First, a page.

SMC Alum Violet Paley speaks on the backlash against assault allegations

When former SMC student Violet Paley saw James Franco wearing a #timesup pin on TV on January 7, 2018, she typed out an acerbic tweet and hit send. Twitter was blowing up with women sharing their experiences of sexual abuse using the #timesup and #metoo hashtags, and Paley thought she’d maybe get a few likes and shares. She turned her phone off shortly afterward and hopped on a plane to Israel. When she arrived in Israel after a long-haul flight, she turned her phone on - and realized that “every news station ever had contacted me."

Paley is thin and fragile looking, with frail limbs, blunt-cut, white-blonde hair framing huge blue eyes which look tired and wise. She's just finished her first book: Frozen Oranges, a stream-of-consciousness quasi-memoir which she’s self-publishing on Amazon. 

The book doesn't explicitly go into what happened with Franco but includes the lessons she's learned from the experience of publicly sharing her experiences and the larger message she feels compelled to speak out on: that assault, consent, and coercion are not black and white issues. “You can be raped by your boyfriend," Paley says. "You can marry your rapist.”

The title of her book refers to a coping mechanism she was taught when receiving treatment for her Borderline Personality Disorder (BPD), a condition she's extremely public about: “When you feel impulsive or panicky you grab the oranges and you put them to your face until you're freezing… and your impulses stop.” 

She announces this to us in the same tone she uses to claim she was brutally raped when she was eighteen, that she doesn’t want to provide any more details about the alleged James Franco blow-job two years ago, or that we need to ignore the bottle of Prosecco underneath her table as “they’ll use it against me.” 

Violet clearly wasn’t expecting the media onslaught that her tweet provoked. “I've gotten death threats and had to call the FBI after someone posted my mom's address on social media, and there's been like men’s rights activists that claim I'm a child rapist.”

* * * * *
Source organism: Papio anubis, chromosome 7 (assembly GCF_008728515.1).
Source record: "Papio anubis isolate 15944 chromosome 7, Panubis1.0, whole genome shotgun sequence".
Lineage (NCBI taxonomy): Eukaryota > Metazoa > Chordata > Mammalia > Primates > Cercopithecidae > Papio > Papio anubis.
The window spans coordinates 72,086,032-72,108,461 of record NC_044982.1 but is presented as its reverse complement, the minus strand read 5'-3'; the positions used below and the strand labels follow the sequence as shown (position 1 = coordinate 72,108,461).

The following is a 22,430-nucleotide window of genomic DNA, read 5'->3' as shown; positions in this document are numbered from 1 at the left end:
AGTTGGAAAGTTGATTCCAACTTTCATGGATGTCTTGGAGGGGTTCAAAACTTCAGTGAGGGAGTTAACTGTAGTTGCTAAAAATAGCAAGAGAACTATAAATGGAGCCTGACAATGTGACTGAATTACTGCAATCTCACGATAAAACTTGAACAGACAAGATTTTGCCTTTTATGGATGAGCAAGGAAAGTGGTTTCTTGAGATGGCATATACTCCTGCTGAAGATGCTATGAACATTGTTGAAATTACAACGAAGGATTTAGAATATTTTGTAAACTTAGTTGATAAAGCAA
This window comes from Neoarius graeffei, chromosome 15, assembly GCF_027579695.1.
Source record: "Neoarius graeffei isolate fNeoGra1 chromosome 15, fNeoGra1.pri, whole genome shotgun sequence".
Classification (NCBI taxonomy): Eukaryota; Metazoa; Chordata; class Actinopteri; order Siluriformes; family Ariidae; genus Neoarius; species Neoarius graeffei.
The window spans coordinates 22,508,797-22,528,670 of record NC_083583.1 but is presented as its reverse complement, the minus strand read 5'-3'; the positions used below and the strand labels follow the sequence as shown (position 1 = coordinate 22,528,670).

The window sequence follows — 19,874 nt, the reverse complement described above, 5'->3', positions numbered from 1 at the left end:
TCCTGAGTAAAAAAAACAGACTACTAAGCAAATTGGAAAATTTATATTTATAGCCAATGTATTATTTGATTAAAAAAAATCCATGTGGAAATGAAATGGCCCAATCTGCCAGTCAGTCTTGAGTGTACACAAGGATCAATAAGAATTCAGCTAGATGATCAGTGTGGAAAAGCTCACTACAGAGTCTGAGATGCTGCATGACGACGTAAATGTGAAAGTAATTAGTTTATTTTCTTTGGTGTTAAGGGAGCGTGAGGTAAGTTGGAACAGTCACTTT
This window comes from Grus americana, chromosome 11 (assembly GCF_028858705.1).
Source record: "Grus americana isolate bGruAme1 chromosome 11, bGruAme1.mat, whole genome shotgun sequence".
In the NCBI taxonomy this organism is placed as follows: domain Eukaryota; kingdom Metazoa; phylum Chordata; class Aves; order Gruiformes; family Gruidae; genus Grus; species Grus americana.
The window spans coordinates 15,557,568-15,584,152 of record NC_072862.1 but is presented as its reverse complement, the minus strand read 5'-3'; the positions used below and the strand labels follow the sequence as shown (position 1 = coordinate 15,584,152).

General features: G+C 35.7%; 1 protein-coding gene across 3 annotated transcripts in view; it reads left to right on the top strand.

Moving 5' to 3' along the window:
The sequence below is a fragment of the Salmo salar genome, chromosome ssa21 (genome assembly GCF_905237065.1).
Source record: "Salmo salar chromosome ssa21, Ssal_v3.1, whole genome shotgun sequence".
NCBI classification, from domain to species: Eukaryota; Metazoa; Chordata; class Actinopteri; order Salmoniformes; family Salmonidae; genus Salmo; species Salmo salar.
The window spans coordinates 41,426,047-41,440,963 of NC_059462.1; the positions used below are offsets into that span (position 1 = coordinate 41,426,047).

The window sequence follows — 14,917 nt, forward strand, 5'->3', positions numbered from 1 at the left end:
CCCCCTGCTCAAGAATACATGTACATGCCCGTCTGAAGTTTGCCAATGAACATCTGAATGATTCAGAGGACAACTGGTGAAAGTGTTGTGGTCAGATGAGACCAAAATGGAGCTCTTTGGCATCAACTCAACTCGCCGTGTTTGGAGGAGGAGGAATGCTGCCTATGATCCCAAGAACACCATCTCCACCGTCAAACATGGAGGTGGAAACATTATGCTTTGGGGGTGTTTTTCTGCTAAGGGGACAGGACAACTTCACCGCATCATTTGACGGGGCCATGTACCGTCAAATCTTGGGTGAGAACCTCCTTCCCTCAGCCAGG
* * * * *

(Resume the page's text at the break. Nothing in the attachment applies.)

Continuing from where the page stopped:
She admits that her social media accounts did not depict her as the “perfect victim”: she is an admittedly “sex-positive” person, and her Instagram featured “almost naked” pictures, “something where I'm like with my friends and flashing and there's like an emoji over my nipples” - but despite criticism, she refused to edit or delete these pictures to cater to a preconceived notion of how a victim should behave.

Paley explains that the power dynamics between her and Franco were undeniably skewed. “What were the consequences of saying no?" she said. "My whole career was going to be over… Like he was going to hate me and never talk to me again like he did to my other friend... ”

Paley's alleged experience with Franco happened before the #metoo and #timesup movements made it more socially acceptable for women to start sharing their experiences of assault and abuse on a broader level, not just in relation to Hollywood power structures and the hierarchies of the casting couch.

"There's so many people who were coerced by [Harvey Weinstein], not raped - and they were victims too,” Paley says. She's using her platform, which she says she never wanted, to promote this message despite criticism against her.